Now I'm starting to see, maybe they can't. It's their ADHD. They're not bad kids. They try, most of the time.
They aren't behaving like I want. For whatever reason, they aren't. Now when I go there in my head, I stop. What can I do that might help? How can I teach them something new? There are still behavioral issues—plenty of them—but the fighting stopped, and we're working on it together.
* * *
Almost certainly, we want more for our children than just the absence of ADHD symptoms. We want true well-being, whatever that means to each of us. Well-being can mean a stable, comfortable relationship with family and friends. It could be an internal state of confidence and self-esteem, or maybe an ability to face the ups and downs of life with equanimity and resolve.
Parenting a child with ADHD presents concrete challenges. Endless energy is poured into getting from breakfast to the bus, or from dinner to bedtime. Your children may misbehave with other children, fail to listen to adults, or struggle in school. You may need to supervise schoolwork excessively, or hover over every social interaction. Your family or friends may not understand what's going on, and you might begin to feel alienated socially.
You love your children without reservation and still, ADHD symptoms may push you to be more punitive or inconsistent in your discipline than you might otherwise choose. It may be hard to imagine easy times are even possible. At home you might feel like you are doing no more than putting out fires.
Parenting a child with ADHD challenges the hardiest parents, as the effort required to watch over a child's behavior exhausts. Trying to maintain consistent routines in the midst of the chaos is draining. Children with ADHD learn new behaviors slowly, leading many parents to assume traditional techniques are not effective, or to doubt their own ability to manage their children.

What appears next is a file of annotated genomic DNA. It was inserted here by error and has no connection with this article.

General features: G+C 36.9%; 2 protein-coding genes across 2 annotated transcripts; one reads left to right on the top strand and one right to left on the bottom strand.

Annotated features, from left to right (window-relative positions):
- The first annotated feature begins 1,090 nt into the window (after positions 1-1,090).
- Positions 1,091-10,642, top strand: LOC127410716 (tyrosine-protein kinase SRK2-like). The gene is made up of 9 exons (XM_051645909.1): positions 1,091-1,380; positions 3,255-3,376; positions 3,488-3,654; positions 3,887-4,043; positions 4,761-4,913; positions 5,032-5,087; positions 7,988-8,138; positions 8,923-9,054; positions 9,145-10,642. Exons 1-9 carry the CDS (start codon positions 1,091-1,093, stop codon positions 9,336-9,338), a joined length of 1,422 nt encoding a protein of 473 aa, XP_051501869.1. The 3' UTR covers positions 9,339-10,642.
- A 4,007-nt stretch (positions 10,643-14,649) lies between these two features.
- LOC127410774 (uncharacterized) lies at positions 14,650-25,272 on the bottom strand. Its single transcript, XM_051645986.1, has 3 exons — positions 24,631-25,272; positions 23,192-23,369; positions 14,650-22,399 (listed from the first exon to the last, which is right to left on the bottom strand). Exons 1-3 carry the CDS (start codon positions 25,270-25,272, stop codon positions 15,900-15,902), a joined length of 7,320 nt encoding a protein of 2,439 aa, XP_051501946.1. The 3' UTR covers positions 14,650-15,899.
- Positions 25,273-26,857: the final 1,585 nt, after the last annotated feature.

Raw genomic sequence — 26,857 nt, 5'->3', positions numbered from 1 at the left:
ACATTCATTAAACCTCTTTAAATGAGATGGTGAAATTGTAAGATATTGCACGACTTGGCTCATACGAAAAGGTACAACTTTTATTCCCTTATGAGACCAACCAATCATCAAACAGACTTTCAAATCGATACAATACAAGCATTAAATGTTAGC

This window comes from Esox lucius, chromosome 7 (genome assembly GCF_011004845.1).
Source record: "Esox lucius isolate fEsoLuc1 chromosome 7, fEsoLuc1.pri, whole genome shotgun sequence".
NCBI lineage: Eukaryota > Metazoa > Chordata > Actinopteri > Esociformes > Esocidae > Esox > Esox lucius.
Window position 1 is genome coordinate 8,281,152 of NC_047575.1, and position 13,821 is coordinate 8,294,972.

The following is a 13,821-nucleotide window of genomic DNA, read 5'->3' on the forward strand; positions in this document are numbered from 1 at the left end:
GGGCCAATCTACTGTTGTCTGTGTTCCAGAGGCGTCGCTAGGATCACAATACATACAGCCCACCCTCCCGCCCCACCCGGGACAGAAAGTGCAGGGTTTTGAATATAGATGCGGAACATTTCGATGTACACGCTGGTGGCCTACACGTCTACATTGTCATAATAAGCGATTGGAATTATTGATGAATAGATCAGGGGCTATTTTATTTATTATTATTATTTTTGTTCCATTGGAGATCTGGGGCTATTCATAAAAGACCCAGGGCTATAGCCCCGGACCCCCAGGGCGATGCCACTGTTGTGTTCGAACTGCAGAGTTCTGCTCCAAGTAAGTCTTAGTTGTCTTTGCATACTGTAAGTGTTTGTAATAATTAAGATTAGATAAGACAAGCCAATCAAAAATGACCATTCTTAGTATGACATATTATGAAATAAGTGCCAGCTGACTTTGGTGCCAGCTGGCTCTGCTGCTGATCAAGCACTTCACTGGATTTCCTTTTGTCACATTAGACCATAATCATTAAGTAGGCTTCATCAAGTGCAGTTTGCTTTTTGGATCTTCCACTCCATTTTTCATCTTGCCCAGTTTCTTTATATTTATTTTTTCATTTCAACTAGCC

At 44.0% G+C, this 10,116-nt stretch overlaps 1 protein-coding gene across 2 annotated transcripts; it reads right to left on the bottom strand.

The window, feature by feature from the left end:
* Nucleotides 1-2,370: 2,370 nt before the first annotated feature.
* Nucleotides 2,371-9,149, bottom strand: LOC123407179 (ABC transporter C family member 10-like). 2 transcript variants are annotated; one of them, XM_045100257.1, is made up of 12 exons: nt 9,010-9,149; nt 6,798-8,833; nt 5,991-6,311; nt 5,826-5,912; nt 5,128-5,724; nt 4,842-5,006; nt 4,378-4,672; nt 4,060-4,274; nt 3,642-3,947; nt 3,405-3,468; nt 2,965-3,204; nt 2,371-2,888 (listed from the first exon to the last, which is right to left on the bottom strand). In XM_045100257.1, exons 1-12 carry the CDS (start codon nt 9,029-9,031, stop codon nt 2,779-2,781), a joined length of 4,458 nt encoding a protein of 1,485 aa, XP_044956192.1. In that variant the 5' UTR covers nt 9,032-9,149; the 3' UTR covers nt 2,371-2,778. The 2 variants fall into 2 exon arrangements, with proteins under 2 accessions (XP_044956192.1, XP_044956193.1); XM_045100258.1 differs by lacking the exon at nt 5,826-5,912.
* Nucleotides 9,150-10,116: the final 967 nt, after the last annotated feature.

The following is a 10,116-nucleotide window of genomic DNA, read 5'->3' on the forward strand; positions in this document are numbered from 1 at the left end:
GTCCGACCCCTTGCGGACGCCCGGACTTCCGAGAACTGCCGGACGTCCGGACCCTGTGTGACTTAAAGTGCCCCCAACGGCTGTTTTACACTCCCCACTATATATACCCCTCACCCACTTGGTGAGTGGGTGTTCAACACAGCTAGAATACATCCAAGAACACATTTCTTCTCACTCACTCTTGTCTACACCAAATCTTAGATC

While most parents recognize the value of setting limits, or have read about it in parenting books, ADHD itself pushes them toward inconsistency, further amplifying the behavioral cycles. Parents may set limits when they feel strong enough but skip them when they are tired or out in public, where the stakes seem too high. And managing all of these ADHD-related issues over the years—it is no wonder that parents report feeling less in control of their lives than other families.
Yet the catalyst for change is parents, not their children with ADHD. Parents have the broader perspective, and when they regain control, their children benefit. Parents are at the center of most interventions, whether they are addressing their influence on behavior, collaborating with schools, or making treatment decisions. While, the bottom line is the long-term health of a child, intervention often hinges on adults.